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A Prediction Rule to Stratify Mortality Risk of Patients with Pulmonary Tuberculosis

  • Helder Novais Bastos ,

    hnovaisbastos@ecsaude.uminho.pt

    Affiliations Department of Pneumology, Centro Hospitalar São João, Porto, Portugal, Life and Health Sciences Research Institute (ICVS), School of Health Sciences, University of Minho, Braga, Portugal, ICVS/3B’s - PT Government Associate Laboratory, Braga/Guimarães, Portugal

  • Nuno S. Osório,

    Affiliations Life and Health Sciences Research Institute (ICVS), School of Health Sciences, University of Minho, Braga, Portugal, ICVS/3B’s - PT Government Associate Laboratory, Braga/Guimarães, Portugal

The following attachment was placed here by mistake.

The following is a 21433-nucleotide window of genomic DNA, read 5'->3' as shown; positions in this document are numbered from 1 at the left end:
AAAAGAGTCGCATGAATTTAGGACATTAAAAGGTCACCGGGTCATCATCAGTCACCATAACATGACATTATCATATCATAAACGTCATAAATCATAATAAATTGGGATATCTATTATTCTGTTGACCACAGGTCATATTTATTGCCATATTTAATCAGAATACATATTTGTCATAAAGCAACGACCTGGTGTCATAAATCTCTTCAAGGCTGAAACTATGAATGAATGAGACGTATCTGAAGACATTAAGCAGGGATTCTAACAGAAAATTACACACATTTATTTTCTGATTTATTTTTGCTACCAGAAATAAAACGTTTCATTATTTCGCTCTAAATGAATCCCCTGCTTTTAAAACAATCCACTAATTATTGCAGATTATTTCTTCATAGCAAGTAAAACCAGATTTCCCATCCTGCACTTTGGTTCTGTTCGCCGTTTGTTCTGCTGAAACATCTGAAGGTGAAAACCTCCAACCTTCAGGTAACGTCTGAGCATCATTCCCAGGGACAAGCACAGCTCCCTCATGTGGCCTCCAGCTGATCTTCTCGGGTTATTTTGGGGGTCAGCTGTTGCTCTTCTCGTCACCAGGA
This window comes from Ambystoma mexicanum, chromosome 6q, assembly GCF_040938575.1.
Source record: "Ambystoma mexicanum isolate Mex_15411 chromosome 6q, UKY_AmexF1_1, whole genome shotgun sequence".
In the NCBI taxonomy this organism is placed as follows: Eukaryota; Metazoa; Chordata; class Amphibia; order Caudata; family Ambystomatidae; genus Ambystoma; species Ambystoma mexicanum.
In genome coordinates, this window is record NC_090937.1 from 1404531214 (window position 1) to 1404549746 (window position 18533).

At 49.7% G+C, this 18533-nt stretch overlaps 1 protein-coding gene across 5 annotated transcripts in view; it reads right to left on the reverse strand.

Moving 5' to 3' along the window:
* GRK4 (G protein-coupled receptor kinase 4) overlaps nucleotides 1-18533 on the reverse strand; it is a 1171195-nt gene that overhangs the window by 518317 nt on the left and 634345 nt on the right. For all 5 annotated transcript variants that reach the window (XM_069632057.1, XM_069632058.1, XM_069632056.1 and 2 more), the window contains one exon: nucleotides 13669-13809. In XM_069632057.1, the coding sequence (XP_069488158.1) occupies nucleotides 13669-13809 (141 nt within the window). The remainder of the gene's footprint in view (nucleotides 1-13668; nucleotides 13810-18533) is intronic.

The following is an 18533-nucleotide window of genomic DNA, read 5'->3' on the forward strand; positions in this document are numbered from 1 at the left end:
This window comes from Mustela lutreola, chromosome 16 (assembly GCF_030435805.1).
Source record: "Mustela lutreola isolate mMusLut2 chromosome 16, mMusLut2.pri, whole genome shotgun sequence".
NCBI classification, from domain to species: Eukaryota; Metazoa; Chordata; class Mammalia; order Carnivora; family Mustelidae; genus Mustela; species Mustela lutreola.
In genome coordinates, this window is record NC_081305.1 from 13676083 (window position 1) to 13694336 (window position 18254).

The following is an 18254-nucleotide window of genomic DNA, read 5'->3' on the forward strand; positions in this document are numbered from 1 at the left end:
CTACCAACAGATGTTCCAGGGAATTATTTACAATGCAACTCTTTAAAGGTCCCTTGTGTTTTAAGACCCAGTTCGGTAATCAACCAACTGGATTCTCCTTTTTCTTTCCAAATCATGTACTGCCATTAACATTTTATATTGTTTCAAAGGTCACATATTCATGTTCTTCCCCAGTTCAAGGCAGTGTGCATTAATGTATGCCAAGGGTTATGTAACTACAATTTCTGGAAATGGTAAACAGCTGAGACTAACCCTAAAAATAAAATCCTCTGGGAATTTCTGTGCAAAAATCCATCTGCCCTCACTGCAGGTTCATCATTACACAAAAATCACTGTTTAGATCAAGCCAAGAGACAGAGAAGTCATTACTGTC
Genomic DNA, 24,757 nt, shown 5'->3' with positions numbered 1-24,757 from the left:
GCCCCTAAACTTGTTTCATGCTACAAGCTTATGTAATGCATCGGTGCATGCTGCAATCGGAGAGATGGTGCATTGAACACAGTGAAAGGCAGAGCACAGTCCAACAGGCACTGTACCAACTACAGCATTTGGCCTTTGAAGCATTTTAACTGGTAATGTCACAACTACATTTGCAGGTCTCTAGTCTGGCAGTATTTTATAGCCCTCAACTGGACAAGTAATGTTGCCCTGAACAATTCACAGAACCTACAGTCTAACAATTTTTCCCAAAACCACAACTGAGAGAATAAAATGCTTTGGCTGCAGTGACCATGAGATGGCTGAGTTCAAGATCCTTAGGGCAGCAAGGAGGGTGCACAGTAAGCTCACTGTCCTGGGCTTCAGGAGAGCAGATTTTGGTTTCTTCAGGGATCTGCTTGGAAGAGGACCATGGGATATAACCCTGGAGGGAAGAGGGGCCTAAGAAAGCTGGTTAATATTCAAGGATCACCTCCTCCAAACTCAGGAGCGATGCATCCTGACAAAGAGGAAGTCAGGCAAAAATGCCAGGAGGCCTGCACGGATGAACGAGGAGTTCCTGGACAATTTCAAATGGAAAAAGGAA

• António Gil Castro,

    Affiliations Life and Health Sciences Research Institute (ICVS), School of Health Sciences, University of Minho, Braga, Portugal, ICVS/3B’s - PT Government Associate Laboratory, Braga/Guimarães, Portugal

  • Angélica Ramos,

    Affiliations Department of Clinical Pathology, Centro Hospitalar São João, Porto, Portugal, Institute of Public Health, University of Porto, Porto, Portugal

  • Teresa Carvalho,

    Affiliations Department of Clinical Pathology, Centro Hospitalar São João, Porto, Portugal, Institute of Public Health, University of Porto, Porto, Portugal

  • Leonor Meira,

    Affiliation Department of Pneumology, Centro Hospitalar São João, Porto, Portugal

  • David Araújo,

    Affiliation Department of Pneumology, Centro Hospitalar São João, Porto, Portugal

  • Leonor Almeida,

    Affiliation Department of Pneumology, Centro Hospitalar São João, Porto, Portugal

  • Rita Boaventura,

    Affiliation Department of Pneumology, Centro Hospitalar São João, Porto, Portugal

  • Patrícia Fragata,